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The Defiant Woman at the Center of New York's First Abortion Battle

Caroline Ann Trow Lohman, better known as Madame Restell

By a 6-3 vote in Dobbs v. Jackson Women’s Health Organization (2022), the Supreme Court overturned Roe v. Wade (1973) and eliminated a woman’s constitutional right to decide whether she wanted to terminate a pregnancy. Justice Samuel Alito, who wrote the majority opinion, justified the decision in part by arguing that “an unbroken tradition of prohibiting abortion on pain of criminal punishment persisted from the earliest days of the common law until 1973.”

Alito’s historical argument was just wrong. Early termination of a pregnancy prior to “quickening” when a fetus’ movement could be felt by a pregnant woman, sometime between the fourth to sixth month, was both legal and common in the early years of the United States. The first state laws governing abortion date to the 1820s and 1830s and specifically addressed the use of “poison” to terminate a pregnancy after quickening. The first New York State law that criminalized abortion was enacted in 1827. It declared pre-quickening abortion a misdemeanor and post-quickening abortion a felony.

The distinction between terminating a pregnancy prior to quickening and after remained until the 1860s when male doctors and professional organizations like the American Medical Association, founded in 1847, moved to eliminate competition in caring for women from female health workers who practiced traditional folk medicine.

A major battleground in the 19th century war over abortion was New York City where Caroline Ann Trow Lohman, also known as Madame Restell, used traditional medicinal potions to help women who wanted to limit their family size or terminate an unexpected or unwanted pregnancy.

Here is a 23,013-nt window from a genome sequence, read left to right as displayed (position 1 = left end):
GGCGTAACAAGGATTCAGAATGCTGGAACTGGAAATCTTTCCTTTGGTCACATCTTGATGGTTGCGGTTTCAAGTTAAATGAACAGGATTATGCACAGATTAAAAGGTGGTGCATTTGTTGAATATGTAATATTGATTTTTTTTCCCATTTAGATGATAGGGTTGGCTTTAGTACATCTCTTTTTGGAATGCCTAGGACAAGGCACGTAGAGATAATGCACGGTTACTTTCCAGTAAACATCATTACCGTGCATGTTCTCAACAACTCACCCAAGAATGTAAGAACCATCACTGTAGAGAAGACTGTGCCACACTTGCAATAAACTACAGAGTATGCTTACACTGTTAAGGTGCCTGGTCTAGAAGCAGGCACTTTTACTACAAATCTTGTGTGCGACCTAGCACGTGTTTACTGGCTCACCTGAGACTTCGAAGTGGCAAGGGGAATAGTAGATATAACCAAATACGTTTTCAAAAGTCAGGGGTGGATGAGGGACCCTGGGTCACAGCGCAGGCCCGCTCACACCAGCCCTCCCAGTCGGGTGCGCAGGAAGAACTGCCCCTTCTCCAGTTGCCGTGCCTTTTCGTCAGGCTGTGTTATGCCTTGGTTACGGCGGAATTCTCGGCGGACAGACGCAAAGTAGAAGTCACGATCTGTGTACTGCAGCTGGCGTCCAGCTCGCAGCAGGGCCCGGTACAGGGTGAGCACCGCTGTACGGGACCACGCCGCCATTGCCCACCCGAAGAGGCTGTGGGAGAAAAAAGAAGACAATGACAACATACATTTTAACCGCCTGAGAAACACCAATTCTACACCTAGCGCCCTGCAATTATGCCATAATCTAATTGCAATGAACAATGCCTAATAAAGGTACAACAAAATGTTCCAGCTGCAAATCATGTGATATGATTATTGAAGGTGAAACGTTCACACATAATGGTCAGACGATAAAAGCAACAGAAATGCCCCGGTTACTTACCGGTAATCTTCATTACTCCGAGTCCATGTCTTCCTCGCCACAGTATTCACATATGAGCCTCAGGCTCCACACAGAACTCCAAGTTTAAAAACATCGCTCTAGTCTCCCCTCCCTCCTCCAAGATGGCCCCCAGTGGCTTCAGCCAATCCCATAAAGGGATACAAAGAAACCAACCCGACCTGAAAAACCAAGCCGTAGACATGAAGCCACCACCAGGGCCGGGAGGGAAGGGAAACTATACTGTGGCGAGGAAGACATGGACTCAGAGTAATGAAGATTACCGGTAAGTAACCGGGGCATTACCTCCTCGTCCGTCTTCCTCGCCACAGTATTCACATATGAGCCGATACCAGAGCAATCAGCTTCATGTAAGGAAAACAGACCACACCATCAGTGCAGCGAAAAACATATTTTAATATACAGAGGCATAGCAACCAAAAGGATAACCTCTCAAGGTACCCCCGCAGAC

Restell was born in England in 1812 and moved to New York in 1831 with her husband and a child. When her husband died, she married Charles Lohman, a local printer, who published pamphlets on contraception and population control, and encouraged his wife to set up her traditional medical practice at 146 Greenwich Street in Lower Manhattan.  Starting with a notice in the New York Sun in March 1839, she began to widely advertise her services in the city’s daily newspapers. She offered folk remedies such as oil of tansy made from a plant and used since the European Middle Ages to terminate pregnancies and spirits of turpentine distilled from pine resin. If these remedies were unsuccessful, Restell provided surgical abortions on a sliding scale based on social class.  As her clientele expanded, Madame Restell added other services. She operated a boardinghouse where women who chose not to terminate a pregnancy could deliver in anonymity, and she arranged for adoptions. 

Classified advertisements, New York Herald and New York Sun, December 1841

TO MARRIED WOMEN. — Is it not but too well known that the families of the married often increase beyond what the happiness of those who give them birth would dictate? . . . Is it moral for parents to increase their families, regardless of consequences to themselves, or the well being of their offspring, when a simple, easy, healthy, and certain remedy is within our control? The advertiser, feeling the importance of this subject, and estimating the vast benefit resulting to thousands by the adoption of means prescribed by her, has opened an office, where married females can obtain the desired information.